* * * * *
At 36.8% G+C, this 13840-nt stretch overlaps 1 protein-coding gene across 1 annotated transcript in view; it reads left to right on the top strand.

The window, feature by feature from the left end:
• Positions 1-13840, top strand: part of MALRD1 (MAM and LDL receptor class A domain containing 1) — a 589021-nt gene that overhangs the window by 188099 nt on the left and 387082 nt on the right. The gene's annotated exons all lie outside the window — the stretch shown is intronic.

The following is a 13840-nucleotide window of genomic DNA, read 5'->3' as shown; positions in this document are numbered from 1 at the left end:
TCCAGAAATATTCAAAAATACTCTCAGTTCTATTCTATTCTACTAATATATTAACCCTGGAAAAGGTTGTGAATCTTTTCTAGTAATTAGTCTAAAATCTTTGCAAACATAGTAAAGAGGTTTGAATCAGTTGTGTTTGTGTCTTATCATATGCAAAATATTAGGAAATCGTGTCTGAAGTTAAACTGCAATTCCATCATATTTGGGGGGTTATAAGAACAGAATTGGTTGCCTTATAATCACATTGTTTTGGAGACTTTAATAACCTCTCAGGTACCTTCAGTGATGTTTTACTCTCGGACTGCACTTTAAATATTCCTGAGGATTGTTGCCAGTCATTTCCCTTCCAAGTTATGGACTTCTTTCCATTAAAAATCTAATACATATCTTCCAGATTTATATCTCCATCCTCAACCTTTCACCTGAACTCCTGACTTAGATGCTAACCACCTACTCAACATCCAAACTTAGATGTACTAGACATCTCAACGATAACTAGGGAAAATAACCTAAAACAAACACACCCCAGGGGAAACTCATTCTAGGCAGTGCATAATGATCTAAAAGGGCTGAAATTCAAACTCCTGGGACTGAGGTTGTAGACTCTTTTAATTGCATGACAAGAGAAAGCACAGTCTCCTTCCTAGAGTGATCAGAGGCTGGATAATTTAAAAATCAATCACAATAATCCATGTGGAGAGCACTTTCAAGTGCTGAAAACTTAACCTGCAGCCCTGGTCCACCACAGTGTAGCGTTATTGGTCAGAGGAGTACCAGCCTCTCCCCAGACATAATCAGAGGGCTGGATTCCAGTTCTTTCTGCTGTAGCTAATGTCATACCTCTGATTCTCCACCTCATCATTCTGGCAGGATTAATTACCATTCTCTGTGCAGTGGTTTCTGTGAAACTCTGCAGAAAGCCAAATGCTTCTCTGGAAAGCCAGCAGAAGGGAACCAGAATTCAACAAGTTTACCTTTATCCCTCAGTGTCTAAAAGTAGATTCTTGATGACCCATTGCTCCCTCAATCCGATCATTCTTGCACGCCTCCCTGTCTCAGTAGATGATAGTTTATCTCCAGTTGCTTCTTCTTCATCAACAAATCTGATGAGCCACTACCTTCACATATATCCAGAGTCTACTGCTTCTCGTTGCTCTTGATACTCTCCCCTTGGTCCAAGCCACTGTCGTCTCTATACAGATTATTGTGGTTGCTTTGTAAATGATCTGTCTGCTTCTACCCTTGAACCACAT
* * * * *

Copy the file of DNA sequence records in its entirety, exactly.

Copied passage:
At 36.8% G+C, this 13840-nt stretch overlaps 1 protein-coding gene across 1 annotated transcript in view; it reads left to right on the top strand.

The window, feature by feature from the left end:
• Positions 1-13840, top strand: part of MALRD1 (MAM and LDL receptor class A domain containing 1) — a 589021-nt gene that overhangs the window by 188099 nt on the left and 387082 nt on the right. The gene's annotated exons all lie outside the window — the stretch shown is intronic.

The following is a 13840-nucleotide window of genomic DNA, read 5'->3' as shown; positions in this document are numbered from 1 at the left end:
TCCAGAAATATTCAAAAATACTCTCAGTTCTATTCTATTCTACTAATATATTAACCCTGGAAAAGGTTGTGAATCTTTTCTAGTAATTAGTCTAAAATCTTTGCAAACATAGTAAAGAGGTTTGAATCAGTTGTGTTTGTGTCTTATCATATGCAAAATATTAGGAAATCGTGTCTGAAGTTAAACTGCAATTCCATCATATTTGGGGGGTTATAAGAACAGAATTGGTTGCCTTATAATCACATTGTTTTGGAGACTTTAATAACCTCTCAGGTACCTTCAGTGATGTTTTACTCTCGGACTGCACTTTAAATATTCCTGAGGATTGTTGCCAGTCATTTCCCTTCCAAGTTATGGACTTCTTTCCATTAAAAATCTAATACATATCTTCCAGATTTATATCTCCATCCTCAACCTTTCACCTGAACTCCTGACTTAGATGCTAACCACCTACTCAACATCCAAACTTAGATGTACTAGACATCTCAACGATAACTAGGGAAAATAACCTAAAACAAACACACCCCAGGGGAAACTCATTCTAGGCAGTGCATAATGATCTAAAAGGGCTGAAATTCAAACTCCTGGGACTGAGGTTGTAGACTCTTTTAATTGCATGACAAGAGAAAGCACAGTCTCCTTCCTAGAGTGATCAGAGGCTGGATAATTTAAAAATCAATCACAATAATCCATGTGGAGAGCACTTTCAAGTGCTGAAAACTTAACCTGCAGCCCTGGTCCACCACAGTGTAGCGTTATTGGTCAGAGGAGTACCAGCCTCTCCCCAGACATAATCAGAGGGCTGGATTCCAGTTCTTTCTGCTGTAGCTAATGTCATACCTCTGATTCTCCACCTCATCATTCTGGCAGGATTAATTACCATTCTCTGTGCAGTGGTTTCTGTGAAACTCTGCAGAAAGCCAAATGCTTCTCTGGAAAGCCAGCAGAAGGGAACCAGAATTCAACAAGTTTACCTTTATCCCTCAGTGTCTAAAAGTAGATTCTTGATGACCCATTGCTCCCTCAATCCGATCATTCTTGCACGCCTCCCTGTCTCAGTAGATGATAGTTTATCTCCAGTTGCTTCTTCTTCATCAACAAATCTGATGAGCCACTACCTTCACATATATCCAGAGTCTACTGCTTCTCGTTGCTCTTGATACTCTCCCCTTGGTCCAAGCCACTGTCGTCTCTATACAGATTATTGTGGTTGCTTTGTAAATGATCTGTCTGCTTCTACCCTTGAACCACAT